William Nicholson Taylor was born on June 22, 1882 in Cincinnati, OH to Quaker parents Frank Hendrickson Taylor and Rebecca Morgan Nicholson Taylor. He grew up at Linden, a family home near Haddonfield, NJ. Frank Hendrickson Taylor (1855-1934) graduated from Harvard and was president of the Westinghouse Electric Company. Rebecca Nicholson Taylor (1857-1944), a descendent of the Whitall family, is known for writing poetry, history and memoirs.
William Nicholson Taylor studied architecture at Harvard University. Following his graduation in 1903, “his interests were evenly divided between athletics, travel and art,” (Who’s Who Abroad). Spending a considerable amount of his adult life abroad, he studied at the American Academy of Rome and at the Ecole des Beaux-Arts from 1905-1910, receiving his Diplome d’Architecte. He also sketched cartoons throughout his life, and played Cricket internationally.
When the United States entered World War I, Taylor joined the Field Artillery Officers’ Reserve Corps as a captain. On May 15, 1917, he was called to active duty and sent to Officers’ Training camp in Fort Niagara, New York. By August 15, 1917, he was promoted to major. He was then assigned to the 310th Field Artillery, 79th Division in Camp Mead, Maryland and a month later, sent to the School of Fire in Fort Sill, Oklahoma. His military successes continued as he was appointed instructor on December 21, 1917, promoted to Lieutenant Colonel on July 28, 1918, and assigned to command the 29th Field Artillery at Camp Funston, Kansas. At the end of the war, Taylor was discharged on February 11, 1919.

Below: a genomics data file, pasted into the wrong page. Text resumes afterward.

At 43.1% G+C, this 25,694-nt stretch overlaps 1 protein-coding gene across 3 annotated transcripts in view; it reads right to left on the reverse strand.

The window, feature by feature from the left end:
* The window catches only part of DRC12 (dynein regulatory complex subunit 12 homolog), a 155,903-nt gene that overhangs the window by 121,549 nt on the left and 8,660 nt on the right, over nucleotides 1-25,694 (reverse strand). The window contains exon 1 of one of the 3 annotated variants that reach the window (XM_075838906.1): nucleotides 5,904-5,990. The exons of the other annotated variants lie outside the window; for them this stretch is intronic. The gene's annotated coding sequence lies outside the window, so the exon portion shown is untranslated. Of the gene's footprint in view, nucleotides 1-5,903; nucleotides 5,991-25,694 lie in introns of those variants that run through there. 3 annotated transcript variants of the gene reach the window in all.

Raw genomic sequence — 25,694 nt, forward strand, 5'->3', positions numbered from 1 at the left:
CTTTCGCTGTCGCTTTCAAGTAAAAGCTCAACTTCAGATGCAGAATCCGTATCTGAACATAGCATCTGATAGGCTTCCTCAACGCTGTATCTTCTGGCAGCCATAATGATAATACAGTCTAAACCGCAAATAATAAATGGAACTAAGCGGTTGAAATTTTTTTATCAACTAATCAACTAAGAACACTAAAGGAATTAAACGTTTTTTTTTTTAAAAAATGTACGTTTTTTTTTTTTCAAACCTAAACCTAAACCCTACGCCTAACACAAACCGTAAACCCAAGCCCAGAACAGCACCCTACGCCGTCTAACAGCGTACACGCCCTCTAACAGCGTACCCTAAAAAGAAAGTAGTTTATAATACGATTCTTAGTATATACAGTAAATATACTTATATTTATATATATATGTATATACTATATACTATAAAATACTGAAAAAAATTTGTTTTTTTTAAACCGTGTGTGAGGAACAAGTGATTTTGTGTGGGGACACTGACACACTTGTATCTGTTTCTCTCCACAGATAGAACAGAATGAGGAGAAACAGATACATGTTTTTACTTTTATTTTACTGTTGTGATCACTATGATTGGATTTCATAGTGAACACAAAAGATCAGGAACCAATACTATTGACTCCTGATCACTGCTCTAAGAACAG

Following the war, Taylor married Gertrude Christine Duret de Brie on May 15, 1919. The Taylors moved to France where Taylor served as general European Manager for the E.I. DuPont de Nemours Export Corporation, Inc. in Paris. Their three children were born in Paris: Constance Alix, born on July 8, 1921; Benjamin de Brie, born on March 15, 1923; and Marie-Celine, born on May 20, 1925. In 1927, Taylor became president of the American Chamber of Commerce in France. The Taylor family returned to the United States in 1936, living in Wilmington, Delaware, Norton, Connecticut, New York, New York, and Chestnut Hill, Philadelphia, Pennsylvania. Taylor worked as an architect for George Howe.
During the Second World War, Taylor served in the 3rd Services Command, United States Army Office of the Inspector General. He died in Washington, DC in April, 1945.
Publications by Rebecca Morgan Nicholson Taylor include: Songs of Hope, 1915; Small Adventures of a Little Quaker Girl, 1937; A Family History of the Residence of Rebecca and Sarah Nicholson, Haddonfield, New Jersey, 1917; The Wind Passeth Over It, circa 1925; Poems: Christmas Greetings, 1915; Earth People: and Other Verse, circa 1920s-1930s; What Our Work Is: And Why We Do It, 1897; and Memoir of Mary Whitall, 1885.